A non-fungible token (NFT) of digital kitten art sold for 170,000 US dollars. These tokens could change how we buy, sell and own digital media. What are they, and could they build a new creative economy? To start, check out the video above from CNBC!
Is this the art of true ownership in the digital age?
Most of us can make a GIF, take a picture or record a clip, but what if you could sell those and other digital media for hundreds of thousands of dollars? With the rise of non-fungible tokens (NFTs), pictures, short clips of comedians, GIFs and every other form of digital art is now being tokenized and sold just like a physical painting.
What is an NFT?
Non-fungible tokens (NFTs) are a digital certificate of ownership of a piece of digital information that can be bought and sold. It works the same way as cryptocurrency: Secure transactions made between two parties recorded permanently through blockchain. The difference is, with bitcoin – a popular cryptocurrency using blockchain – you can trade one coin for the other and it has the same value, but NFTs are one-of-a-kind. Each NFT is unique and can have a different value.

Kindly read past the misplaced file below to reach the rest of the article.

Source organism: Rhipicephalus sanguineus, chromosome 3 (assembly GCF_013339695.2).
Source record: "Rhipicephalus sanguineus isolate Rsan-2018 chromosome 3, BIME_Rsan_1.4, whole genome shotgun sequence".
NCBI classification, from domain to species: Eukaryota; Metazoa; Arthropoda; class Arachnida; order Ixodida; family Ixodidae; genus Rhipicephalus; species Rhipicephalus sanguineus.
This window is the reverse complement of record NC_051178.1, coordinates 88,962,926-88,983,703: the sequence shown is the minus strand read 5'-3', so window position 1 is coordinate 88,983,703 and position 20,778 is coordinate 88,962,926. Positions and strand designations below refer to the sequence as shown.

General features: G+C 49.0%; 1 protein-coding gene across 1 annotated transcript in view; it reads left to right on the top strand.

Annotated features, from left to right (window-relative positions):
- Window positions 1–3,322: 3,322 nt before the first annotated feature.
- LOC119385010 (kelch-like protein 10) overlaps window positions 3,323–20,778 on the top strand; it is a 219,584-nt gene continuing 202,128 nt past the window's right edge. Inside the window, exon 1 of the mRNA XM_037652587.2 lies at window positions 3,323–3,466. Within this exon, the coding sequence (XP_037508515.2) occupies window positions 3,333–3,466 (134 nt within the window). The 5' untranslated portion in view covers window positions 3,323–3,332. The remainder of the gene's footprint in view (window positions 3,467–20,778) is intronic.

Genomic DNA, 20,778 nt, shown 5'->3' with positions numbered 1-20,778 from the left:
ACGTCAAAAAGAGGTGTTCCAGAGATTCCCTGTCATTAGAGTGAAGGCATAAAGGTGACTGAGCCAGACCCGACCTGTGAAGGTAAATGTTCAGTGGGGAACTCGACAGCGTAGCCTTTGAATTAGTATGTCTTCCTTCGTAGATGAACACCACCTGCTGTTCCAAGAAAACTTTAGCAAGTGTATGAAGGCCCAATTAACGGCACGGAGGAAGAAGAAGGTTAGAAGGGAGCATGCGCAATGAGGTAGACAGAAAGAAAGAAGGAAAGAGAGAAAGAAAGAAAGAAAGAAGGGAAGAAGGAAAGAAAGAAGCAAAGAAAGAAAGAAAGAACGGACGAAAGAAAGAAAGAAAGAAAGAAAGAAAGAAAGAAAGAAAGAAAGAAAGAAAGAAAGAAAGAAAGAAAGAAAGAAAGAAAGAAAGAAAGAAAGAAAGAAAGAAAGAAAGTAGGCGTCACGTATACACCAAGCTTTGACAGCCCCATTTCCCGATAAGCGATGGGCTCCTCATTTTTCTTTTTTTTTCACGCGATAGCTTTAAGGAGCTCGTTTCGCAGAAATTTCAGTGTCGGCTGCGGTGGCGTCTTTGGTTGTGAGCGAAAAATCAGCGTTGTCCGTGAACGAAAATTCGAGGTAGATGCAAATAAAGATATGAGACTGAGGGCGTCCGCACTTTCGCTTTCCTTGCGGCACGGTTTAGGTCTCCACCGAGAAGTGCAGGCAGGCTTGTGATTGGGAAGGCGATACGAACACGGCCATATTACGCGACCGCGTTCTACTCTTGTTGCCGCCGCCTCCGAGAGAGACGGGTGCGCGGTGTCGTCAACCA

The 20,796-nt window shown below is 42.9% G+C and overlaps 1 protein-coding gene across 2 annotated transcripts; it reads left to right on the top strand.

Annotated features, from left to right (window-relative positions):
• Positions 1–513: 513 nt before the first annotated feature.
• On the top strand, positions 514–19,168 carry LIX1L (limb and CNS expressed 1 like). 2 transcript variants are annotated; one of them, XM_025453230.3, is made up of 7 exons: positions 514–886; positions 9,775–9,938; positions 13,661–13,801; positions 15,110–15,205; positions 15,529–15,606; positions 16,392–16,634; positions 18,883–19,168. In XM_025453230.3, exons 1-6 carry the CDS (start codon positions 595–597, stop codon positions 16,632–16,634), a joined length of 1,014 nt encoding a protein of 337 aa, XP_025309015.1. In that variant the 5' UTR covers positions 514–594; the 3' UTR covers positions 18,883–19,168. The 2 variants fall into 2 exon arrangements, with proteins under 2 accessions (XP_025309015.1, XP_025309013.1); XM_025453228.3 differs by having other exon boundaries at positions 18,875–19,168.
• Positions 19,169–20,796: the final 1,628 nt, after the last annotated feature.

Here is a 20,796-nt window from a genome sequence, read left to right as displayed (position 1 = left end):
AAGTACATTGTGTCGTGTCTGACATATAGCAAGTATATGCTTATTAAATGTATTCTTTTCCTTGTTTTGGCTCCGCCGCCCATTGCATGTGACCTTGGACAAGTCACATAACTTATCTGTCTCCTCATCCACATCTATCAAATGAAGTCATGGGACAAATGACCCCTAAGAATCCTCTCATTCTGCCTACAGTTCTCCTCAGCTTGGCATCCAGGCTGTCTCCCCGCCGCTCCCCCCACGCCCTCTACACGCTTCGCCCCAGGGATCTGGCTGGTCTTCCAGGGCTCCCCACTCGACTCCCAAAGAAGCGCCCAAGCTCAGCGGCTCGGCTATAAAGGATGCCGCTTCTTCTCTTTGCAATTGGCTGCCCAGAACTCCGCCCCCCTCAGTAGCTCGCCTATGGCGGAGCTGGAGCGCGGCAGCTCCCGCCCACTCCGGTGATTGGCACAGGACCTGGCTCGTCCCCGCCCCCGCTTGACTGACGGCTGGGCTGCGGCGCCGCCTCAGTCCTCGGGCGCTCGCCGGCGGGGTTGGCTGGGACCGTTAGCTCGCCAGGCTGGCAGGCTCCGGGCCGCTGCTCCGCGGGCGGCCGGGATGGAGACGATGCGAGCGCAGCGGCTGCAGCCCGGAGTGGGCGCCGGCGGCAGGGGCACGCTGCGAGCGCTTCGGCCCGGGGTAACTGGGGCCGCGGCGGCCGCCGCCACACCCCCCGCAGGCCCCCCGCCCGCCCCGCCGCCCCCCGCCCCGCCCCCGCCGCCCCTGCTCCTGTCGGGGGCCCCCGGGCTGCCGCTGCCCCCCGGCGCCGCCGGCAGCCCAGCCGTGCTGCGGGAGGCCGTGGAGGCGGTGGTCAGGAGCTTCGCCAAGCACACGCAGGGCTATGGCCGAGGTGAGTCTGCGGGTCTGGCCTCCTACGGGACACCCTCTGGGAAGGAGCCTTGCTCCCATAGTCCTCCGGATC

You can make NFTs of almost anything digital, but the big news is they're starting to be used to buy and sell digital art, known as cryptoart.
Why NFTs can benefit digital artists and art buyers
Uniqueness has always been central to the art market. Digital art is hard to sell, and for buyers, hard to 'own' because of the potential for an infinite number of copies. NFTs could solve that problem.
For creators, NFTs are super trendy and therefore add to your enigmatic status, and they have a handy sell-on feature. If you sell a GIF using NFTs, you get a percentage every time the NFT is sold to a new buyer. Imagine Van Gogh selling a painting, then getting a slice of every resale, forever.
And if you're a buyer, you have a concrete claim of owning a piece of digital art. And speaking of buying, you might want to see this.
A world gone mad for NFTs
The best way to understand the NFT market explosion is to see some pieces that have fetched crazy sums. Brace yourself.
This Nyan Cat GIF sold for almost $600,000 US dollars.
Grimes - The NFT goldrush continues
This 50-second video by Grimes sold for almost $390,000.
Watch the video here.
Beeple - Authenticated by blockchain
This video by Beeple sold for $6.6 million.
Watch the video here.
Crypto financial and environmental impacts
Many financial experts have warned that this could be an investment bubble that, if it bursts, could mean big losses.And while NFTs are making the digital art world fairer, they come with a warning. The sale of a crypto art piece can use the same amount of energy in one transaction as an art studio uses in two years.
How artists can benefit
If you're an aspiring or established artist or content creator, no promises, but this could be big for you. First, prepare your work ready, whether it's a GIF, picture or video. Then, when you're happy with it, start on NIfty Gateway. On Nifty Gateway, you can apply to create a project for them to sell.